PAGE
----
This season's flu strains continue to hit the senior population especially hard, with the majority of deaths and hospitalizations hitting those over the age of 65, according to the U.S. Centers for Disease Control and Prevention.
New strains of genetically engineered bacteria may improve the efficacy of vaccines for diseases that include the flu and pertussis, University of Texas at Austin researchers say.
What matters most to long-term care operators? Certainly, remaining in business is a top priority. But providers are not just fixated on the bottom line. Here are some telltale signs.
In the hearty debates taking place around McKnight's stories about the flu shot, there's one angle that, quite frankly, hasn't been brought up much.
The 2012-13 flu season has been especially bad for the elderly, officials at the Centers for Disease Control and Prevention said Friday in a call with reporters. Despite this, CDC figures show about half of nursing home workers have not been vaccinated.
In the post-acute care industry, providers are reporting record number of outbreaks in skilled nursing and assisted living communities nationwide. Prevention, preparation and outbreak response are necessary steps for providers in light of continued increase of this virus.
A new type of influenza vaccine was approved Wednesday by the U.S. Food and Drug Administration and will soon be available in limited quantities, providing another weapon against the seasonal virus wreaking havoc in long-term care settings around the country.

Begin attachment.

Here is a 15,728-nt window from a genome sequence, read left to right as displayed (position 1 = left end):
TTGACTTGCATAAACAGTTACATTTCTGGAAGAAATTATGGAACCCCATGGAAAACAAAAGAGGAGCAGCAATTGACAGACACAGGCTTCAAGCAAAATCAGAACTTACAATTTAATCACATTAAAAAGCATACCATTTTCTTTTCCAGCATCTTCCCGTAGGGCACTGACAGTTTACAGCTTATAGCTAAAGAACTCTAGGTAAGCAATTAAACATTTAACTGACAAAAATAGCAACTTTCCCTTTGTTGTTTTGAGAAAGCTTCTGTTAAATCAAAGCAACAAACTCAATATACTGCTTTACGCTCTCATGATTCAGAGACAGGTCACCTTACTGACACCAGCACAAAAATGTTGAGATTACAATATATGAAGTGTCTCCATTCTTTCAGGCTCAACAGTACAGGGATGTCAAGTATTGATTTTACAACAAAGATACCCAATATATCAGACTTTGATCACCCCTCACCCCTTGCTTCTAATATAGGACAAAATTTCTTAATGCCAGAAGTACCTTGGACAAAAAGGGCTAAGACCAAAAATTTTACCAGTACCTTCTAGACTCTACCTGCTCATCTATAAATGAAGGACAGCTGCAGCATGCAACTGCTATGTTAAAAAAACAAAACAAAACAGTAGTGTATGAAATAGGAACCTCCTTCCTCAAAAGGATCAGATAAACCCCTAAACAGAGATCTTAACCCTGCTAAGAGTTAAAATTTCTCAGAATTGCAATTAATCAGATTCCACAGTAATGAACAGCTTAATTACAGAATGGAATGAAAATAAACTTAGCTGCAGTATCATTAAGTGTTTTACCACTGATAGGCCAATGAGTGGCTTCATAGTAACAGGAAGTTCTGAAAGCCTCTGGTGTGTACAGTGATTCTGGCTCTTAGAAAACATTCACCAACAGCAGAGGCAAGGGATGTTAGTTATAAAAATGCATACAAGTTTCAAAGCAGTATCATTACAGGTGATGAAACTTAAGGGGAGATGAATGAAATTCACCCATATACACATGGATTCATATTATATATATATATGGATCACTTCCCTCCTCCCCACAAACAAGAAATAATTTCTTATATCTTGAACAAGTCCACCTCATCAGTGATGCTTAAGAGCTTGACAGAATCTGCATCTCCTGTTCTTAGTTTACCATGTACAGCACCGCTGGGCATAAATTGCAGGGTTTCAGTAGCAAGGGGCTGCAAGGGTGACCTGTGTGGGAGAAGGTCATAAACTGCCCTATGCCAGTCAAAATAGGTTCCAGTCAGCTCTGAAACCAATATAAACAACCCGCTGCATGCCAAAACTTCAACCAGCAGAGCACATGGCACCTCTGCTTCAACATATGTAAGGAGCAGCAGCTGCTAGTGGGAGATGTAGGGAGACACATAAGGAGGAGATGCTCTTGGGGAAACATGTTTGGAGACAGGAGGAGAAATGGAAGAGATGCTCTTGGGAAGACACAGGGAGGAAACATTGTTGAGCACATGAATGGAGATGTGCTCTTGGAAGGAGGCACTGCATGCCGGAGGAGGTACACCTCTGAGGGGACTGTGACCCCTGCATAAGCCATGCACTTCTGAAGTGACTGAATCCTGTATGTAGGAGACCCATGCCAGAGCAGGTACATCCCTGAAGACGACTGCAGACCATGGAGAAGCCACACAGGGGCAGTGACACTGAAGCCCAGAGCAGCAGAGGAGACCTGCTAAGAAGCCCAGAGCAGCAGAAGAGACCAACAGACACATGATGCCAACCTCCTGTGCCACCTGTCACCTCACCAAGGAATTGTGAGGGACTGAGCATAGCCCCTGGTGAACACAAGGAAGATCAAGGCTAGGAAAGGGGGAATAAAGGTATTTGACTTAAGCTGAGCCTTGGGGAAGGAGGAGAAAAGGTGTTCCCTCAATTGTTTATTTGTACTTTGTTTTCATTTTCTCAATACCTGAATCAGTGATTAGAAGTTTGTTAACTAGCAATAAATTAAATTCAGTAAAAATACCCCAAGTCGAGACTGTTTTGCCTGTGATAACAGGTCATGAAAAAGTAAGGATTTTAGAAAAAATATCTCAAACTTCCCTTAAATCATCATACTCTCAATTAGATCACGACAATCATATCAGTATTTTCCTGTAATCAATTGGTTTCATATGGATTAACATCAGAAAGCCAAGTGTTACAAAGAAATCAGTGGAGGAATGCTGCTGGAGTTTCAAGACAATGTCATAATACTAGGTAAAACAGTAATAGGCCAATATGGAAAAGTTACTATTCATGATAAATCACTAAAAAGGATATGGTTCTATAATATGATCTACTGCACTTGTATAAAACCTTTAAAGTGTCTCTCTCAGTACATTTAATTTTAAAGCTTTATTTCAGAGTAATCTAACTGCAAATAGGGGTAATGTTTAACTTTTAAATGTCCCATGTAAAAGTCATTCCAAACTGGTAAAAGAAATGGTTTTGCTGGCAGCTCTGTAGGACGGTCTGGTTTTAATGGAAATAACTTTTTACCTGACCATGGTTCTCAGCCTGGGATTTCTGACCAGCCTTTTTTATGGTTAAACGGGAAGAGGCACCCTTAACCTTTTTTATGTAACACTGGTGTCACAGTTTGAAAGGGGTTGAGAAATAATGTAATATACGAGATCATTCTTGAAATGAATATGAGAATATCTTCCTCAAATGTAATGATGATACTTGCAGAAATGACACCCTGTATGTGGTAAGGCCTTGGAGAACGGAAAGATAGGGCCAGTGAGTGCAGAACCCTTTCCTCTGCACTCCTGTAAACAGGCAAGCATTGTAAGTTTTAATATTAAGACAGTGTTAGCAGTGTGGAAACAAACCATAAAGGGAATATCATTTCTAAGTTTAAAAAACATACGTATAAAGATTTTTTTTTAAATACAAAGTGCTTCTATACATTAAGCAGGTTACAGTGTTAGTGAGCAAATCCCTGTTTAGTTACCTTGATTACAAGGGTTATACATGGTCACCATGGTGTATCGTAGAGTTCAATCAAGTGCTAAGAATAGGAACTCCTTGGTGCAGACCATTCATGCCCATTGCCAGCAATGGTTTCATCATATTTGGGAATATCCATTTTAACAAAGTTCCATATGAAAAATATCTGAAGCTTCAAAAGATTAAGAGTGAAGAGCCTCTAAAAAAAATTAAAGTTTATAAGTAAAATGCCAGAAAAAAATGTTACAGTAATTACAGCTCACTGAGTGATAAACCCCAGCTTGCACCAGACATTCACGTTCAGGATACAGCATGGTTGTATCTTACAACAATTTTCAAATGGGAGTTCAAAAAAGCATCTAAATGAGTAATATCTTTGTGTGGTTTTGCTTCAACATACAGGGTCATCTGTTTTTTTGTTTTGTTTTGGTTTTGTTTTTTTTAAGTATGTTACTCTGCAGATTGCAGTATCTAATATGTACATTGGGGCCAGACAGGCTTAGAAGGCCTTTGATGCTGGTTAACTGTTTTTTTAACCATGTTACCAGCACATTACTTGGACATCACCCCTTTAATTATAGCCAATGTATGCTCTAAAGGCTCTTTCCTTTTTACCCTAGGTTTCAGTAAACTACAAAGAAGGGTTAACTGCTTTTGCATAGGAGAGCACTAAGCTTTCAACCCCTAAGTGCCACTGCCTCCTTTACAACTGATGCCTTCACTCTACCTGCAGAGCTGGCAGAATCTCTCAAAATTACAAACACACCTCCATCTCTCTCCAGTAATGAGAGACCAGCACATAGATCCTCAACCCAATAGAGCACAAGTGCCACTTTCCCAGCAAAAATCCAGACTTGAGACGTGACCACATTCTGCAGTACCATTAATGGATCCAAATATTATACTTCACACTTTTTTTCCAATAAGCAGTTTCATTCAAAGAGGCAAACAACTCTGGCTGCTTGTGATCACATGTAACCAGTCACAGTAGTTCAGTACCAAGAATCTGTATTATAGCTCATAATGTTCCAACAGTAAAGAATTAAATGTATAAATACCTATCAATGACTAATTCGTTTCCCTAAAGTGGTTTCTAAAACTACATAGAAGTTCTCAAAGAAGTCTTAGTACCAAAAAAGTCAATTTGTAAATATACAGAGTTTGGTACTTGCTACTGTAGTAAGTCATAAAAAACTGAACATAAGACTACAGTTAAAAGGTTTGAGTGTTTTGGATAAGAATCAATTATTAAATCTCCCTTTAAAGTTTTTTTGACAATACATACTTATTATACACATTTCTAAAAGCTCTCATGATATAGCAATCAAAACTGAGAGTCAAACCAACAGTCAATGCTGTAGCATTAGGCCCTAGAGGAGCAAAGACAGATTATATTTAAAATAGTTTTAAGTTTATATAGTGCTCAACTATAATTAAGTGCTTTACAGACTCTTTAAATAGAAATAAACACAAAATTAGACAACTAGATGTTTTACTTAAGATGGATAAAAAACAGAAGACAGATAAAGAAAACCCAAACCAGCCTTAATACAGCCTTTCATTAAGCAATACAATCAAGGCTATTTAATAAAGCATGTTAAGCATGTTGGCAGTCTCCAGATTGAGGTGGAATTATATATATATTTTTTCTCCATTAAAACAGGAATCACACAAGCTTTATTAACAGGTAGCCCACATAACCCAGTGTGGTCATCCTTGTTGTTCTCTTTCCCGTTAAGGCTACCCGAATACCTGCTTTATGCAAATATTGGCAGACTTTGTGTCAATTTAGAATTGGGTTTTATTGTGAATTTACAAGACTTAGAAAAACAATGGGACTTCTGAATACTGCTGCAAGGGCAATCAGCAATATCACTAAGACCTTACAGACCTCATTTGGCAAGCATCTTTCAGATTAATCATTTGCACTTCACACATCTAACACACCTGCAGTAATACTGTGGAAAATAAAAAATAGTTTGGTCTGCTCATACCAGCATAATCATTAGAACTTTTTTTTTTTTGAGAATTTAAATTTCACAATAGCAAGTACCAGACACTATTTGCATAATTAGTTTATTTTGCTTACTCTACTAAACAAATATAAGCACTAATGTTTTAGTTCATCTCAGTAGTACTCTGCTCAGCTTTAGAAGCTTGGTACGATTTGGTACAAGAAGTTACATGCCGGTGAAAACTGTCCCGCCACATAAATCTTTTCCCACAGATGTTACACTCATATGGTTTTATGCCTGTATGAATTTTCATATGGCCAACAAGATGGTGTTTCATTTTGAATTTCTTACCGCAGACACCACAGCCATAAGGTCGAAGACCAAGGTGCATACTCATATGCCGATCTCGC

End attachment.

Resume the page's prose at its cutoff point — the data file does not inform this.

With widespread cases of flu being reported already in 47 states, health officials nationwide are keeping a wary eye eye on public health. Nursing homes in various pockets have reported cutting off or restricting access to visitors, with more expected to issue similar steps in the week ahead. Officials at the Centers for Disease Control and Prevention advised that flu activity is expected to stay high for at least several more weeks, making this part of the calendar particular crucial for long-term care givers. 'As always, vaccination efforts should continue as long as influenza viruses are circulating," CDC officials advise in today's edition of the Morbidity and Mortality Weekly Report. The elderly are the typically the hardest hit group of individuals by the flu and flu complications.
Some people might dream of owning a professional football or baseball team. Right now, I'm wishing I owned a nursing home. Then I could immediately fire all the people who deserved it.